||#Iditarod Strategy – Nikolai

#Iditarod Strategy – Nikolai

Tuesday morning saw eleven teams arrive in Nikolai within 3 1/2 hours, and a steady stream coming up from Rohn. By all accounts the trail is hard packed and bumpy, with teams posting very fast running times.

Mitch arrived in 10th place, but is exactly one hour ahead of his schedule. I broke down all the Rohn-Nikolai run times for the front teams (subtracting time stopped) and Joar was the fastest with 8:09 moving time, and Ryan-Erin Redington was slowest with 9:32. But even Ryan’s time was fast, and most of the times bordered on too fast, so I wouldn’t read too much into the moving speeds yet.

This was the first year Mitch Seavey planned a race schedule specifically for the weather. 2014-2017 were so hard and fast that carrying dogs was a great strategy, and you had to stay with the lead pack, because there was nothing to slow them down. Then 2018 was the opposite, with deep snow and slow speeds. Carrying dogs turned out to take a toll on the pulling dogs, yet being a little conservative paid off in the end.

This year’s game plan is a hybrid that relies on two factors, a) hard packed until the 24. It’s really hard to carry dogs with only 14 total, 11 have to pull 3, which is too much in soft snow, and b) heavy snow on the coast. Nome and the coast have been getting hammered with near constant snow storms, and the drifts are high. Expecting a near record pace until about mid-river, and then a massive slow down.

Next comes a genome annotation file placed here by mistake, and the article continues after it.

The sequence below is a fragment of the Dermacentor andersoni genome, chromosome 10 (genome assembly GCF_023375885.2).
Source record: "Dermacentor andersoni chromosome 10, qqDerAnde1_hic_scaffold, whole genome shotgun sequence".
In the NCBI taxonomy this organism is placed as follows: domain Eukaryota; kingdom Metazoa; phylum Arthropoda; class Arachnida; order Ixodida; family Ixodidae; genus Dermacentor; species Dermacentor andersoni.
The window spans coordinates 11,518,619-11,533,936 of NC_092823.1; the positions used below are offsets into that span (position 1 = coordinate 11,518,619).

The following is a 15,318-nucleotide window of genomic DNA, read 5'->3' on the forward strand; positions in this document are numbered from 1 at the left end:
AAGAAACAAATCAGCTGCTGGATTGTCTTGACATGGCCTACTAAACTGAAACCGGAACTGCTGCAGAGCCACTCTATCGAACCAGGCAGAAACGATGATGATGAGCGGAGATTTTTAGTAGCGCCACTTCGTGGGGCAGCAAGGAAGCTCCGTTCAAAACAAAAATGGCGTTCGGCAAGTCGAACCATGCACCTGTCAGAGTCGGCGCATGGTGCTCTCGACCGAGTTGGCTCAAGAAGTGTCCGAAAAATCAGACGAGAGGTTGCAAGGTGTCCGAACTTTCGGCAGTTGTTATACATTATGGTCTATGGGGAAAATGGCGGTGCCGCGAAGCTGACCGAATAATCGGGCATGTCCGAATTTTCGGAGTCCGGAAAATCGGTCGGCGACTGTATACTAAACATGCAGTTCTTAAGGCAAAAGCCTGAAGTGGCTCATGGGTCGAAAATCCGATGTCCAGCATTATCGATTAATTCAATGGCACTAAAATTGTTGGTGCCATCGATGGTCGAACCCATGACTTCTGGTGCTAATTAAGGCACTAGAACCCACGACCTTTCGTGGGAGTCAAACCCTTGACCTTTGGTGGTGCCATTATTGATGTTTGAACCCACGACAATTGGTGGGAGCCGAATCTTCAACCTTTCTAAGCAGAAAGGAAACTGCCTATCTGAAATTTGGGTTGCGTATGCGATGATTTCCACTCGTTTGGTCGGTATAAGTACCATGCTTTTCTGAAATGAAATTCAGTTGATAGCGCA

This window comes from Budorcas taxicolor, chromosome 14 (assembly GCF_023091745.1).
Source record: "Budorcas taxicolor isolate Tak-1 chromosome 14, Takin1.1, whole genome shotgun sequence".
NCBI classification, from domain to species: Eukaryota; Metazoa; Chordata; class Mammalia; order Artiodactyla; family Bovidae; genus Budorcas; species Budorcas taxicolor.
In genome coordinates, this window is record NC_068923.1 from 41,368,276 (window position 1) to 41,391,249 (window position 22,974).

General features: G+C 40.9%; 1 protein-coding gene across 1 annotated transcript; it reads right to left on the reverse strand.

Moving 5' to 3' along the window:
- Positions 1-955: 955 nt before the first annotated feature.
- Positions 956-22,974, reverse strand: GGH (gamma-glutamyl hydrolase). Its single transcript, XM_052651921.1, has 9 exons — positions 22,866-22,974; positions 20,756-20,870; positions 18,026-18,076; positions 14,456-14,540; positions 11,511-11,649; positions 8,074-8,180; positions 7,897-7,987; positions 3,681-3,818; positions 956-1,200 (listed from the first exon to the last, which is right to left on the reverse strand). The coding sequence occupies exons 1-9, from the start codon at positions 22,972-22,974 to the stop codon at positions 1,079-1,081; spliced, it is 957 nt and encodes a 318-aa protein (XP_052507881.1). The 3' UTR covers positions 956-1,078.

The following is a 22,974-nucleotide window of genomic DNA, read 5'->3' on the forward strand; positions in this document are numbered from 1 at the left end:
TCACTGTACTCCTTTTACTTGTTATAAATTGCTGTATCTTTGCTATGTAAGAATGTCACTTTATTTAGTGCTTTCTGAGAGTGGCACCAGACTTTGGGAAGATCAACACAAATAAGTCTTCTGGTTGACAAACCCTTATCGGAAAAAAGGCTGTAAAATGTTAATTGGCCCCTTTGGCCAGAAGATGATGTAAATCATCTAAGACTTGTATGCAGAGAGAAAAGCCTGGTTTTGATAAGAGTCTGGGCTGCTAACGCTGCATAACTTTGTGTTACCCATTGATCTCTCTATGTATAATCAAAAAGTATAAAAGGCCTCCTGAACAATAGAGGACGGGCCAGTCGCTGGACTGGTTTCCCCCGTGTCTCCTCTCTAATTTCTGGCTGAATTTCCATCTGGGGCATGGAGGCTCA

If you’ve been reading my posts for a while, there are three aspects to racing strategy: speed, position and power.

Girdwood 2 Nome Nick Petit has position, roughly 90 minutes in front of 2nd already. He’s hoping the trail stays fast. If he’s correct, he’ll be hard to catch.

Joar Leifseth Ulsom has the speed. He was half an hour faster than anyone else going to Nikolai, and nearly as fast to Rohn. That’s a powerful weapon, and especially on a decent trail, you can gain a lot of time with speed.

Mitch Seavey has the power. He’s the only team I’ve seen relying on the carrying strategy. He’s not worried about speed or position, rather counting on having more gas in the tank when things slow down later. Clearly that necessitates a slow down, in this case the coastal storms.

This isn’t to discount the other teams, Jessie Holmes in particular is flying down the trail as well, but mostly they’re running some version of the above strategies, and the three above are the standouts, as expected.

A note about the back of the pack. Rookie Victoria Hardwick left Rainy Pass this morning 2 1/2 hours behind the next to last team. Often we see those teams that get behind getting pushed by race officials on the river, and sometimes pulled from the race when they’re no longer competitive. I propose race officials start hurrying those teams sooner. Don’t let them get hours behind; then it’s a daunting task to catch up again. Sort of like being in debt, if you can catch it early, it’s not so hard to dig yourself out.

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2019-03-05T14:07:56-08:00Iditarod|
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